Moonlight Masquerade Ball

Moonlight Masquerade Ball

If you can find a dry day this March, take a walk down Calder Avenue near Seventh Street and you’ll inevitably come to the elegant Chambers House Museum at 2240 Calder Ave.

The tall, white pillars, large windows and high ceilings have stood the test of time, a testament to the early crafts­manship of some of Beau­mont’s early homes.

If you haven’t seen the home or the grounds on which it stands, the perfect opportu­nity is coming at the end of this month, and the event will not disappoint.

The second annual Moon­light Masquerade Ball will be held at Chambers House on March 29 starting at 6:30 p.m. and will have patrons dancing in the moonlight until mid­night.

The event is one of the most important fundraisers for the Beaumont Heritage Society, whose mission is to help pre­serve Beaumont’s most impor­tant historical buildings and educate Southeast Texans about their heritage.

“Last year, we did the theme of the 1920s, so this year, we’re doing the 1920s and 1930s,” said the Beaumont Heritage Society’s executive director, Darlene Chodzinski. “The reason we do that is the Chambers House Museum; we interpret the period of 1920 to 1945, and since we are a his­tory organization, we tie in that historical period. Mas­querade balls were very, very popular during that time peri­od. That’s why we decided to add a little bit of flare to it and have it as a masquerade ball.”

Ticket prices are $100 for members and $125 for non-members, but each ticket comes with a great value, including complimentary valet parking, a full-course meal, open bar and dancing under the stars to The Night and Day Orchestra. Non-members who purchase tickets will be auto­matically added to the member rolls for 2014, Chodzinski said, adding patrons should bring their black-tie attire and favorite masks to start the night off right.

“Generally, the masks are taken off right after the cocktail hour, but it’s really fun when everybody comes in wearing masks,” she said.

If you come to this classy event, be sure to come hungry.

“After hors d’oeuvres and cocktails, we’ll have a salad. The entrée is beef tenderloin with green beans, and desert will be strawberry crepes,” Chodzinski said. “We actually had the tasting last Tuesday and it is delicious — totally wonderful. Then after dinner, the wait­ers and waitresses will walk around with port and brandy as an after-dinner drink.”

But the party won’t stop once dinner is over.

“At that point the band kicks in — the Night and Day Orchestra, really impressive, a full orchestra,” said Beaumont Heritage Society’s vice president, Mark Phelan.

Attendees in the mood to dance can do just that to tunes that swung party­goers during prohibition and still do today.

“They have a male and female sing­er. They play a lot of 1920s and 1930s jazz, foxtrot. We had someone last year that kind of taught everyone the dance moves of the time period,” Phel­an said. “After that they’ll go into the classics, like tango, big band. I’m sure they’ll do some Frank Sinatra at some point.”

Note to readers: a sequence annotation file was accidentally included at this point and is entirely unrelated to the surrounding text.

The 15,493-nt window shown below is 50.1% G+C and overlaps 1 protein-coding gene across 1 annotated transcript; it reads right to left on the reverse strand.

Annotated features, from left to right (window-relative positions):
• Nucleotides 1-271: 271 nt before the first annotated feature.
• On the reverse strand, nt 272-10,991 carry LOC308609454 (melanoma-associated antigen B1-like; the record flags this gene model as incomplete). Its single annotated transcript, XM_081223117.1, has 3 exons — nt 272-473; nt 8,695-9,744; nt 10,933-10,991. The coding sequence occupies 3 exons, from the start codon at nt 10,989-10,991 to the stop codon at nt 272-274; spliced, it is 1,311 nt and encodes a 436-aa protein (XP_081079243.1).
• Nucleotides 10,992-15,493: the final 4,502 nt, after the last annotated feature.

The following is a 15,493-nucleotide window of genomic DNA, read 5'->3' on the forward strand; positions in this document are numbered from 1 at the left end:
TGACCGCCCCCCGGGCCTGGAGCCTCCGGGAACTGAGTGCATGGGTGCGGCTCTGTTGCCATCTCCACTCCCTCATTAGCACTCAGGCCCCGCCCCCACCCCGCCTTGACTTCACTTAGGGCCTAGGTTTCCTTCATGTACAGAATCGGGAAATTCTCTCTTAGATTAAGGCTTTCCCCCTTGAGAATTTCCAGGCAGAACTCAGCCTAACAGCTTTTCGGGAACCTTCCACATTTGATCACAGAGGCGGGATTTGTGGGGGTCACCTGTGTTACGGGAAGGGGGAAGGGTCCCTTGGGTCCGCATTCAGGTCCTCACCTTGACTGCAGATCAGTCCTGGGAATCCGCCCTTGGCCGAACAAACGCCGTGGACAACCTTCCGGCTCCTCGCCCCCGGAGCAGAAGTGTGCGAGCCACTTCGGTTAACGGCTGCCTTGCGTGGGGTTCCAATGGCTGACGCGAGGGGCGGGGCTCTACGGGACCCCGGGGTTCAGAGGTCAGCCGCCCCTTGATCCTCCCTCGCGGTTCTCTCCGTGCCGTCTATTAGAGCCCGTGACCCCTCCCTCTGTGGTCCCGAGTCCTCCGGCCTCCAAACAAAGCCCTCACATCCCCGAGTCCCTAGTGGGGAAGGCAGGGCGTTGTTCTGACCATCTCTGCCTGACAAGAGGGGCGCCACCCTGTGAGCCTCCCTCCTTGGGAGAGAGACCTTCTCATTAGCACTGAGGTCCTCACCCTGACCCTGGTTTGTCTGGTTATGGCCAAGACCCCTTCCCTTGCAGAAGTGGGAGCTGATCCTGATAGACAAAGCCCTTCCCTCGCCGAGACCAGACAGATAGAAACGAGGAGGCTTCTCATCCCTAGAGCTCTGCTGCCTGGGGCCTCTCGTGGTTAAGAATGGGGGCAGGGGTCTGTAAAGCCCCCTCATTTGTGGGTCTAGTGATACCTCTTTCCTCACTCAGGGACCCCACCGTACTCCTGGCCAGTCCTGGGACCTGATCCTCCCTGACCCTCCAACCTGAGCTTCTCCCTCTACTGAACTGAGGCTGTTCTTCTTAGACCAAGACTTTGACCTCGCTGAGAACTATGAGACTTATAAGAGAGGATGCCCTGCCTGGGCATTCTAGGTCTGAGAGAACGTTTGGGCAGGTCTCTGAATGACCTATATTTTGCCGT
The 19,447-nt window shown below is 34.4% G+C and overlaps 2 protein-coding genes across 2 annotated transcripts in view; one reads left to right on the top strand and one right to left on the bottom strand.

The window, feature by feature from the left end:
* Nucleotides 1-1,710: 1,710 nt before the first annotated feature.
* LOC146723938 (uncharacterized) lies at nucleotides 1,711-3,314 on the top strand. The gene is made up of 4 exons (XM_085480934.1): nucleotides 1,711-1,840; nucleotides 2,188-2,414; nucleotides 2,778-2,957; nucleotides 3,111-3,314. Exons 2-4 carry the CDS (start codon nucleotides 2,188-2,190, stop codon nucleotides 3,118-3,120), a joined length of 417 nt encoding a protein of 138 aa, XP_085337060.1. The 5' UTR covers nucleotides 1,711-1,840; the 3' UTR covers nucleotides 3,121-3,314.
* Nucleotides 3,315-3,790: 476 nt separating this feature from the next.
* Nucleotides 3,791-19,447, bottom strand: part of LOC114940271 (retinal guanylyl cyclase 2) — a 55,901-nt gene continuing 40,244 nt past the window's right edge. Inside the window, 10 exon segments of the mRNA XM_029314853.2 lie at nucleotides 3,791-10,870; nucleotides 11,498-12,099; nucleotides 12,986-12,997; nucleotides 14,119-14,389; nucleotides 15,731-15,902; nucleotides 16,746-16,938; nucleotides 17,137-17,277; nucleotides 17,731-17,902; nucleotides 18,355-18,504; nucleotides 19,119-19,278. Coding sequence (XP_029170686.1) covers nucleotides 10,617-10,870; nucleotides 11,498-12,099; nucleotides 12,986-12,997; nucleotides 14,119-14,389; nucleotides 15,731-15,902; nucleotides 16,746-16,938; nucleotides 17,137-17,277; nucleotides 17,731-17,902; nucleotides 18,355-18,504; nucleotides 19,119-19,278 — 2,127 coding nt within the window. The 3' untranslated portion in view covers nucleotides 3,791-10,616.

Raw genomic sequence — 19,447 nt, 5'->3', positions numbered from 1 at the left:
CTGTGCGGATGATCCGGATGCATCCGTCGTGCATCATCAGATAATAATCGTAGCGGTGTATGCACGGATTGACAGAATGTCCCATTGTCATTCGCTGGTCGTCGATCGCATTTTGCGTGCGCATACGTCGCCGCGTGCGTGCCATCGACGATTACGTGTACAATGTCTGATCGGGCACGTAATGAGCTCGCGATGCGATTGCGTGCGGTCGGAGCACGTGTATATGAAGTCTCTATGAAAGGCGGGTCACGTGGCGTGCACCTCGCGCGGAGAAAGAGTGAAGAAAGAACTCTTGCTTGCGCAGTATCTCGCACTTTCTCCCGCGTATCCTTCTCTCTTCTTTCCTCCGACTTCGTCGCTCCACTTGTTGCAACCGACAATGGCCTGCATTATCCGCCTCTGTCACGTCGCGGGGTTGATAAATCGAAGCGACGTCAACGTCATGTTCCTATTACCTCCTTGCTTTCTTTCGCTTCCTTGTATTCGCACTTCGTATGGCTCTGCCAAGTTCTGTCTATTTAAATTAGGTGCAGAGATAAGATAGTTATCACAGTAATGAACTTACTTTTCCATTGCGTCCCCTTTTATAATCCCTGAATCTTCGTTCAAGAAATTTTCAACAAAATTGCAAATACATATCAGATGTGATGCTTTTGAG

Proceeds from the sale of tickets go to the Beaumont Heritage Society’s mission of continued support for the aging homes and historical buildings that still dot Beaumont’s cityscape. The society has some big plans for the future, and Chodzinski said it’s impor­tant that young people become involved in this, the society’s most important fundraiser of the year.

“Right now what we’re trying to save is the Terrell Park Recreational buIlding,” Chodzinski said.

The building was one of the first gathering points for the early Beaumont community and was built during Presi­dent Roosevelt’s New Deal by the Civilian Conservation Corps in 1935. Chodzinski and others are working closely with the city to help preserve the building, whose roof has partially col­lapsed after Hurricanes Rita and Ike.

“That is just so significant. Only the roof is falling in,” Chodzinski said. “Except for the roof, it’s solid as a rock.”

Phelan said he too is excited about the prospects of restoring the building, saying without funds from this year’s Masquerade Ball and other fundrais­ers, the society isn’t sure what place they’ll have in helping to preserve the aging structure.

“There’s a lot of history behind it and we’re exploring the options of get­ting involved,” Phelan said. “We don’t know to what degree, whether it’s going to be our baby or we’re just going to be involved in some sense. But there’s a lot of work that needs to be done there.”

In the meantime, Chodzinski said it’s important for Beaumonters to come see the Chambers House Museum, as it will be closed during the Moonlight Masquerade Ball.

The Chambers House was built in 1906. In 1914, C. Homer and Edith Fuller Chambers purchased the house and moved in with their two daughters, Ruth and Florence. After Florence’s death in May 2004, the Beaumont Heritage Society got the first glimpse of the interior of the house. It was a treasure trove of furniture, personal items and artifacts that had survived nearly 100 years. Although it has been referred to as a restoration, it really is a conservation project since nothing had been changed in nearly 100 years. Entering the house is truly like step­ping back in time

“Everything that was in the house — and of course is in there now — dates back to the late 1800s and the early 1900s,” Chodzinki said. “Truly a time capsule.

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